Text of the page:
WordPress plugins allow users to completely customize their website features and experience for visitors, and also serve as a mainstay of the WordPress experience. It’s safe to say that without them, WordPress wouldn’t have grown to power over 28% of the internet. But did you know that WordPress used to exist without plugins? In this post, I’ll give you a short history of when and why plugins came to be and what the future holds for WordPress because of them.
The WordPress software has come a long way since its humble beginning in 2003. I can’t imagine that Matt Mullenweg and Mike Little had any idea how much their fork of the b2 cafelog blogging platform would grow, let alone establish a worldwide community of users.
I consider myself lucky to have found WordPress in early 2005, just over a year after its creation. In the almost twelve years since that time, I’ve held many different WordPress titles and have transformed the way I’ve used it. There are different meanings of the word “users” when it comes to WordPress, and in this post I’m going to discuss some of those definitions.
Whether you’ve just started using WordPress or have been an avid user for years, it’s likely that you regularly come up with specific questions on how to fix or improve your website or blog. In this post, I’ll detail my top five favorite sources for finding WordPress help.
You’ve created your WordPress website, now what? Whether you’re a blogger, freelancer, or product business owner the key to a successful website is to keep your visitors (or customers) engaged by reading and sharing your content or coming back to purchases additional products or services.
Email marketing is the answer. But how does that apply to your blog or website and how do you get started with an email marketing plan that actually works?
In this post, you’ll learn why email marketing is vital to the success of any website and how you can get started immediately.
WordPress is one of the largest website platforms available and currently powers over 26 percent of the internet. It is also the largest open-source software in the market, with over 60 million websites currently running the software. WordPress has used open-source to set itself apart and provide a long lasting impact on the online community. Continue reading as we dive in deeper and explore why open-source makes WordPress so successful.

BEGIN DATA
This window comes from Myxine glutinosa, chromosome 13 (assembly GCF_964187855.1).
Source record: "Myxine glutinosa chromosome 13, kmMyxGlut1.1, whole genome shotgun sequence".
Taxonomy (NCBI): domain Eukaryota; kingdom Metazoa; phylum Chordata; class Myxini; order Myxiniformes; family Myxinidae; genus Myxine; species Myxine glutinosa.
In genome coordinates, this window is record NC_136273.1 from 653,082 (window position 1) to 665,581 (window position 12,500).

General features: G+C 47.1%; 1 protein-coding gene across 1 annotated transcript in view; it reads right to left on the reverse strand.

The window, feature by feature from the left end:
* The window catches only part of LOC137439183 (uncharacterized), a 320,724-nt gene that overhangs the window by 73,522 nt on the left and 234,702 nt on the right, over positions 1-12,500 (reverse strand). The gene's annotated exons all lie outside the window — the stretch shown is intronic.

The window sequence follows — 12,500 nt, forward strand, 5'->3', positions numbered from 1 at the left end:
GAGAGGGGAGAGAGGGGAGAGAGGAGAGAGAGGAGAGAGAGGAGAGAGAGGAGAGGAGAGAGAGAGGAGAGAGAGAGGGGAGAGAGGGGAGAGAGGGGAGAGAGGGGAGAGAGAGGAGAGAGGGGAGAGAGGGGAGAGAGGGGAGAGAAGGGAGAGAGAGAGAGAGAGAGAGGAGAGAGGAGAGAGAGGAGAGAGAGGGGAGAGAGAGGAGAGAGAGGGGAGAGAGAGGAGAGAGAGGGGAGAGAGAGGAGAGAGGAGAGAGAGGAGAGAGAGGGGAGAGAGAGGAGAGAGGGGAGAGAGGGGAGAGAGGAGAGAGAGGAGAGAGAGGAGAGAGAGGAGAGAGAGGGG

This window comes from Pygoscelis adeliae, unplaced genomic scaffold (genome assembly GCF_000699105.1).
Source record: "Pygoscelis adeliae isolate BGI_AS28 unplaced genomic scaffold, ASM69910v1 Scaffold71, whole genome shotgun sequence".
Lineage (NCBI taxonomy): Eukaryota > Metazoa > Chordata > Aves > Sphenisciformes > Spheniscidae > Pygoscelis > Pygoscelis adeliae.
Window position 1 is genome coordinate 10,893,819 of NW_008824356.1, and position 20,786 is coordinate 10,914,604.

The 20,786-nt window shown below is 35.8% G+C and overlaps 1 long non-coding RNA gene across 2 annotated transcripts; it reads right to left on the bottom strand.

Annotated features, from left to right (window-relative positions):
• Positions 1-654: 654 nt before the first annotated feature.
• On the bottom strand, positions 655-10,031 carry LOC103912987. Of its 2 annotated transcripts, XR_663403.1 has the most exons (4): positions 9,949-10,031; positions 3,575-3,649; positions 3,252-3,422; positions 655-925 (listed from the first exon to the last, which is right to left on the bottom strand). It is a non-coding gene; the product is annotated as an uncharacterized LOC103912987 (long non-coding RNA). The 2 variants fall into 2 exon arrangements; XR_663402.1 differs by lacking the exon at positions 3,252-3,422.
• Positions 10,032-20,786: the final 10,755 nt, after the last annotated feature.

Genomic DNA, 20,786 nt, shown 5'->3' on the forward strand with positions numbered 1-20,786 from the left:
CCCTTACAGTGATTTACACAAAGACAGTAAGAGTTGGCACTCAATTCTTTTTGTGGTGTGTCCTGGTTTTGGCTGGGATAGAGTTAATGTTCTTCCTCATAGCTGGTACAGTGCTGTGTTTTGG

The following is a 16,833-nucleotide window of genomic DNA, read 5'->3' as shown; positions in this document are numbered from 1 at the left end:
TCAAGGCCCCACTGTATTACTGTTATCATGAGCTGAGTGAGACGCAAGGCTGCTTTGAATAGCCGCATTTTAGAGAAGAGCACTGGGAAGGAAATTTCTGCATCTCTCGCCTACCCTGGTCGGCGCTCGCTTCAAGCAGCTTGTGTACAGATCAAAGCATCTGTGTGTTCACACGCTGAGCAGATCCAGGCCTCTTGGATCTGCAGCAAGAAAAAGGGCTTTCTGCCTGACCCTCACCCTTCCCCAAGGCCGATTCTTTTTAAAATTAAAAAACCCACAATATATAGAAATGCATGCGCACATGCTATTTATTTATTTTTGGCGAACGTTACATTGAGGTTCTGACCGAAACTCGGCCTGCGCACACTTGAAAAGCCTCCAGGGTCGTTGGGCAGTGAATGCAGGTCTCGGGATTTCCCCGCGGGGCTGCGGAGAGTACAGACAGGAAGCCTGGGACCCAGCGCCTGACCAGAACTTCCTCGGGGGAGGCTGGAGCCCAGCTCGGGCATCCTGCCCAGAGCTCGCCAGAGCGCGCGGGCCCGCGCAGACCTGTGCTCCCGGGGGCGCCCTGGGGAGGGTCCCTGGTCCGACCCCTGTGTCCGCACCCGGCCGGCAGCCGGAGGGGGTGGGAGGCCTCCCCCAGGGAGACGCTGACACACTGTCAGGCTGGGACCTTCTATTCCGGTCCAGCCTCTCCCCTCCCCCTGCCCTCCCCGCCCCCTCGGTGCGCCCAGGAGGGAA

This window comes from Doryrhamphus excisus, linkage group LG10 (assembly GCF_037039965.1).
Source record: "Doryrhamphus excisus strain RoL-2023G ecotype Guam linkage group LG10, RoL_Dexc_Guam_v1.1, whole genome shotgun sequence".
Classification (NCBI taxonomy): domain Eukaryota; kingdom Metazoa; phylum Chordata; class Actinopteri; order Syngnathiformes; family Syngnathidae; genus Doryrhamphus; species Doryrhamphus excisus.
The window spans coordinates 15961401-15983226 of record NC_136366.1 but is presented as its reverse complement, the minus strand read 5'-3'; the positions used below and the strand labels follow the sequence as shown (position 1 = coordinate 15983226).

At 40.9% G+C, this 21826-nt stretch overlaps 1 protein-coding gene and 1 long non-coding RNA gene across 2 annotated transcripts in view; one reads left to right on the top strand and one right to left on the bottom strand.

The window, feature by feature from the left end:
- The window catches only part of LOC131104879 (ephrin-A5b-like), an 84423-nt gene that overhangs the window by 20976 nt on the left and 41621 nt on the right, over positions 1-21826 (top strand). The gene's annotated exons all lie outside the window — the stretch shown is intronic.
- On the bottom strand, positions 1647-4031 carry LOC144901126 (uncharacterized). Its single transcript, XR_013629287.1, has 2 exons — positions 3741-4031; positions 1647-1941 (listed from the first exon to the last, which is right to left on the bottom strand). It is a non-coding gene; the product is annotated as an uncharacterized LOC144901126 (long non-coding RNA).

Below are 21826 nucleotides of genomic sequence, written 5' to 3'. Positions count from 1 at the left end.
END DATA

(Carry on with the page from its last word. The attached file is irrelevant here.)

Have you ever had trouble keeping up with your blog post schedule? If the answer is yes, then keep reading because we’re going to help you nail down that schedule and get your site filled with great content.
If you’ve hit a wall with blogging, it’s likely due to one of these reasons:
Whatever the cause, implementing content curation as part of your publishing plan can help.
WordPress would be nothing if it weren’t for the thousands of people contributing to this open source software project and community. But what if you’re not a developer or designer? How can you get involved?
If you’ve faced these same questions, you might be surprised to learn that it’s much easier to contribute than you assumed. Unfortunately, many people in the community (the end user) aren’t aware that there are ways to contribute that don’t include writing code.
WordPress was long regarded as a blogging platform, but in the last few years it has made a name for itself as the development platform for many large-scale websites. Industry titans, such as CNN, eBay, UPS and Dow Jones, all run their websites on the WordPress platform and they are not alone. According to VTLDesign, 75 million websites are now supported by WordPress and make up 55 percent of the top one million most visited sites in the world. Many companies, artists and brands are making the switch to WordPress as their website development platform.
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